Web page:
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Shutdown in USA - President's administration initiates countdown to shutdown

Shutdown in USA - President's administration initiates countdown to shutdown The Joe Biden administration calls on Republicans to approve the budget (photo: Getty Images)

The administration of U.S. President Joe Biden has initiated a countdown to a government shutdown. If the House of Representatives does not approve a budget deal within a few hours, government operations will be paralyzed.

RBC-Ukraine explains what a shutdown is and how it can affect U.S. support for our country.

During the preparation of the material, the following sources were used: the official Twitter account of the White House, publications from The Washington Post, The Hill, as well as statements from representatives of the State Department and the Pentagon.

"The right-wing Republicans in the House of Representatives are increasing their demands to destroy programs that millions of hardworking families rely on. This is not a serious conversation. They have 13 hours to do their job and fund the government," the White House statement says.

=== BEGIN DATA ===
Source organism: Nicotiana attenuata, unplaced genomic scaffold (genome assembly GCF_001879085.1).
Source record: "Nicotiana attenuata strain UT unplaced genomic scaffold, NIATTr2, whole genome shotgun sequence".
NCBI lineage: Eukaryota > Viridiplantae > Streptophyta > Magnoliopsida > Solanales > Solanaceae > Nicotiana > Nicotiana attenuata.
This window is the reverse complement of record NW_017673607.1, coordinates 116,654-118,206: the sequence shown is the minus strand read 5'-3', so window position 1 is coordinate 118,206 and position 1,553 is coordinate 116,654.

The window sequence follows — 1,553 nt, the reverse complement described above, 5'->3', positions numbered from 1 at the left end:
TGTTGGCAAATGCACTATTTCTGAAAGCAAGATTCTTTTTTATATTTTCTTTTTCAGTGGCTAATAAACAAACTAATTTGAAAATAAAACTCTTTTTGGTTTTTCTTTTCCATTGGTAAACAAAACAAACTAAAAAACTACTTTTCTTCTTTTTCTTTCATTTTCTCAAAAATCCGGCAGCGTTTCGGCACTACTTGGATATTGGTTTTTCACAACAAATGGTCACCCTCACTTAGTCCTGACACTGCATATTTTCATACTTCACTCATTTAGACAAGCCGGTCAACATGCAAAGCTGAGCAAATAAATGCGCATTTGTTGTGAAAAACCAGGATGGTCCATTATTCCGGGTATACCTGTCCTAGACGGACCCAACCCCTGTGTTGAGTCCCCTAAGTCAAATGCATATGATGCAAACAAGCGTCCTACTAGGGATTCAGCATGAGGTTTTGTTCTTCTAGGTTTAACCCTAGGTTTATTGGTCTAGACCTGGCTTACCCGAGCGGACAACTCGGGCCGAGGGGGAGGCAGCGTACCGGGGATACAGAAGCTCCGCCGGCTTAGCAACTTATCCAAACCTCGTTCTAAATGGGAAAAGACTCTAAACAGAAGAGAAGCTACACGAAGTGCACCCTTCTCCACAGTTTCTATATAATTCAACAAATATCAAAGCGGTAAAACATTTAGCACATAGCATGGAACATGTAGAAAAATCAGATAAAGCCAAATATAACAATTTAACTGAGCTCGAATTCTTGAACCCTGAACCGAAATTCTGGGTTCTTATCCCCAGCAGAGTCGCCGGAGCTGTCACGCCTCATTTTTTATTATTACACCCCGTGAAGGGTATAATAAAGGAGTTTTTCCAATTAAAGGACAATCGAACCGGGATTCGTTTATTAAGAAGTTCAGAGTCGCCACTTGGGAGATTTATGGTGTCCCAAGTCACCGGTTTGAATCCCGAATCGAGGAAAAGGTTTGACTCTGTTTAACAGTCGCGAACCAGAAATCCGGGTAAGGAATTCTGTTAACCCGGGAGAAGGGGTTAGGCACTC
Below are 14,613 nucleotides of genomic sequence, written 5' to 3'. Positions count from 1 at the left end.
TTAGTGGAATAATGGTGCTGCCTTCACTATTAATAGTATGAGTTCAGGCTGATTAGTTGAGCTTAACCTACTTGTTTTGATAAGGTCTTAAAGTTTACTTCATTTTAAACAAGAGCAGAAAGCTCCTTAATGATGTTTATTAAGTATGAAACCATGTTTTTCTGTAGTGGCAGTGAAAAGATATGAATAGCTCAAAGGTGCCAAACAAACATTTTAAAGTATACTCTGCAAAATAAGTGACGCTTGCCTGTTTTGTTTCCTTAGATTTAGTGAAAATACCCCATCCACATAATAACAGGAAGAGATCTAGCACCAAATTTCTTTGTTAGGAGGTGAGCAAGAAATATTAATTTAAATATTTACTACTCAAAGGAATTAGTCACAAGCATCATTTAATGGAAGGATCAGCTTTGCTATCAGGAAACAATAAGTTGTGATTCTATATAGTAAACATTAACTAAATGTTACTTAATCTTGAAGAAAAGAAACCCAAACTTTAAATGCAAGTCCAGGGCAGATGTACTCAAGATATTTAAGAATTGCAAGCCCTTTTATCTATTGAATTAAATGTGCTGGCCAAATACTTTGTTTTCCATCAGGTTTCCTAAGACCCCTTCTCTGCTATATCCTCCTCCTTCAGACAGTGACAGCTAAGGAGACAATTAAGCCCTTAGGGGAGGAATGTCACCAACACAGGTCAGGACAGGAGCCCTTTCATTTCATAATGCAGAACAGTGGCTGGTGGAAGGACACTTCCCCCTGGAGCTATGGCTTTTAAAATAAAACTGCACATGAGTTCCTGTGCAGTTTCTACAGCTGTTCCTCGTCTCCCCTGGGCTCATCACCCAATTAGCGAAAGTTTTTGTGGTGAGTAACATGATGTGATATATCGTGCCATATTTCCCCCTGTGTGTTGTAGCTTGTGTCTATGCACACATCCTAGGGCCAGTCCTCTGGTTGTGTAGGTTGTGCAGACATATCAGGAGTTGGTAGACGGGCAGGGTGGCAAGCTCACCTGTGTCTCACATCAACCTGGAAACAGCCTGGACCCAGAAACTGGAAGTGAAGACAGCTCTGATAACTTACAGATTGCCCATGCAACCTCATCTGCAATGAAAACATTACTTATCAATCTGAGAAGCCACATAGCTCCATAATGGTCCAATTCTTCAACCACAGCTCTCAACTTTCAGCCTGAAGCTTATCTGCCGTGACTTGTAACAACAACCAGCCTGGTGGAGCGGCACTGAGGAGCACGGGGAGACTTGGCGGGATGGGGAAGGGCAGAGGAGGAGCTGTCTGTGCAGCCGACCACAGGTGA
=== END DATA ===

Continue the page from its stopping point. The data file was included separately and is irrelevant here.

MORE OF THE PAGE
Shutdown in the USA. What is it?

In the United States, there is a law that prohibits federal government agencies from operating if they do not have funding. A government shutdown occurs when Congress fails to approve and the President fails to sign budget agreements.

There is no single budget law in the U.S., and funding for all agencies and programs requires the passage of 12 separate bills, which can take a significant amount of time to negotiate and pass.

Recently, the House of Representatives rejected a temporary budget bill that would have allowed the government to operate at reduced spending levels for a month. If nothing changes soon, a government shutdown will occur starting on October 1.

How often do government shutdowns occur, and what are the consequences

Since 1976, there have been 21 government shutdowns in the United States, whereas before that, there were none. The reason for this increase is the growing polarization between the Democratic and Republican parties, which use government shutdowns for political bargaining both among themselves and with the White House.

During a government shutdown, most federal government employees are placed on unpaid furlough, meaning they are forced to take time off without pay. Only those involved in critical functions, such as law enforcement or air traffic control, remain at work. However, each federal agency has its own plan for operation during a shutdown, and members of Congress and the President are not affected by the shutdown.

In terms of economic consequences, it involves lost work hours and a reduction in economic activity. For example, in 2018-2019, a government shutdown resulted in losses of $11 billion.

The reason for this year's threat of a shutdown